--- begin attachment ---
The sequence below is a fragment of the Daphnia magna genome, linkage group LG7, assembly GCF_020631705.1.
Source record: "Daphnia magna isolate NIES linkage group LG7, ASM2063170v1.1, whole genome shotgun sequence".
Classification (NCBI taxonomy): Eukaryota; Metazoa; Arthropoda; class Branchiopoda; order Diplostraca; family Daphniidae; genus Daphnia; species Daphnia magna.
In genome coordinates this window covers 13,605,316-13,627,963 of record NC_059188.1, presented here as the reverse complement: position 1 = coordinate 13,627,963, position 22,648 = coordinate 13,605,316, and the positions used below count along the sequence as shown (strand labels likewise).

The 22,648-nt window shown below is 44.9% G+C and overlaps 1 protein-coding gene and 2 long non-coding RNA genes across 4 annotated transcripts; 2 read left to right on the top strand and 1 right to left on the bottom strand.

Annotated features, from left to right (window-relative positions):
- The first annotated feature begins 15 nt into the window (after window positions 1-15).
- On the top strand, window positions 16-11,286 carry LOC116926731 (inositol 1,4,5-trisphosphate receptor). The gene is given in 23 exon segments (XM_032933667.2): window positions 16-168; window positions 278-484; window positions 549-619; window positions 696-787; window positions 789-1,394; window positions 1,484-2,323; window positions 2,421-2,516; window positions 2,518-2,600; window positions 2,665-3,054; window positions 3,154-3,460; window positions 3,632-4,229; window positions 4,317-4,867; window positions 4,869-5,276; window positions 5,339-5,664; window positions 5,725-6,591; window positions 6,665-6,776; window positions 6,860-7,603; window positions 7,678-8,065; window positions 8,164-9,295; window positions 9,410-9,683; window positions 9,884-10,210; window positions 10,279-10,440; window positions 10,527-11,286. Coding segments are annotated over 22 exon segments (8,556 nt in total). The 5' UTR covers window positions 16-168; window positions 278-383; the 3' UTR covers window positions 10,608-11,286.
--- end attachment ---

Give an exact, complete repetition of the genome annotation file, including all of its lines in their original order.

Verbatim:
The sequence below is a fragment of the Daphnia magna genome, linkage group LG7, assembly GCF_020631705.1.
Source record: "Daphnia magna isolate NIES linkage group LG7, ASM2063170v1.1, whole genome shotgun sequence".
Classification (NCBI taxonomy): Eukaryota; Metazoa; Arthropoda; class Branchiopoda; order Diplostraca; family Daphniidae; genus Daphnia; species Daphnia magna.
In genome coordinates this window covers 13,605,316-13,627,963 of record NC_059188.1, presented here as the reverse complement: position 1 = coordinate 13,627,963, position 22,648 = coordinate 13,605,316, and the positions used below count along the sequence as shown (strand labels likewise).

The 22,648-nt window shown below is 44.9% G+C and overlaps 1 protein-coding gene and 2 long non-coding RNA genes across 4 annotated transcripts; 2 read left to right on the top strand and 1 right to left on the bottom strand.

Annotated features, from left to right (window-relative positions):
- The first annotated feature begins 15 nt into the window (after window positions 1-15).
- On the top strand, window positions 16-11,286 carry LOC116926731 (inositol 1,4,5-trisphosphate receptor). The gene is given in 23 exon segments (XM_032933667.2): window positions 16-168; window positions 278-484; window positions 549-619; window positions 696-787; window positions 789-1,394; window positions 1,484-2,323; window positions 2,421-2,516; window positions 2,518-2,600; window positions 2,665-3,054; window positions 3,154-3,460; window positions 3,632-4,229; window positions 4,317-4,867; window positions 4,869-5,276; window positions 5,339-5,664; window positions 5,725-6,591; window positions 6,665-6,776; window positions 6,860-7,603; window positions 7,678-8,065; window positions 8,164-9,295; window positions 9,410-9,683; window positions 9,884-10,210; window positions 10,279-10,440; window positions 10,527-11,286. Coding segments are annotated over 22 exon segments (8,556 nt in total). The 5' UTR covers window positions 16-168; window positions 278-383; the 3' UTR covers window positions 10,608-11,286.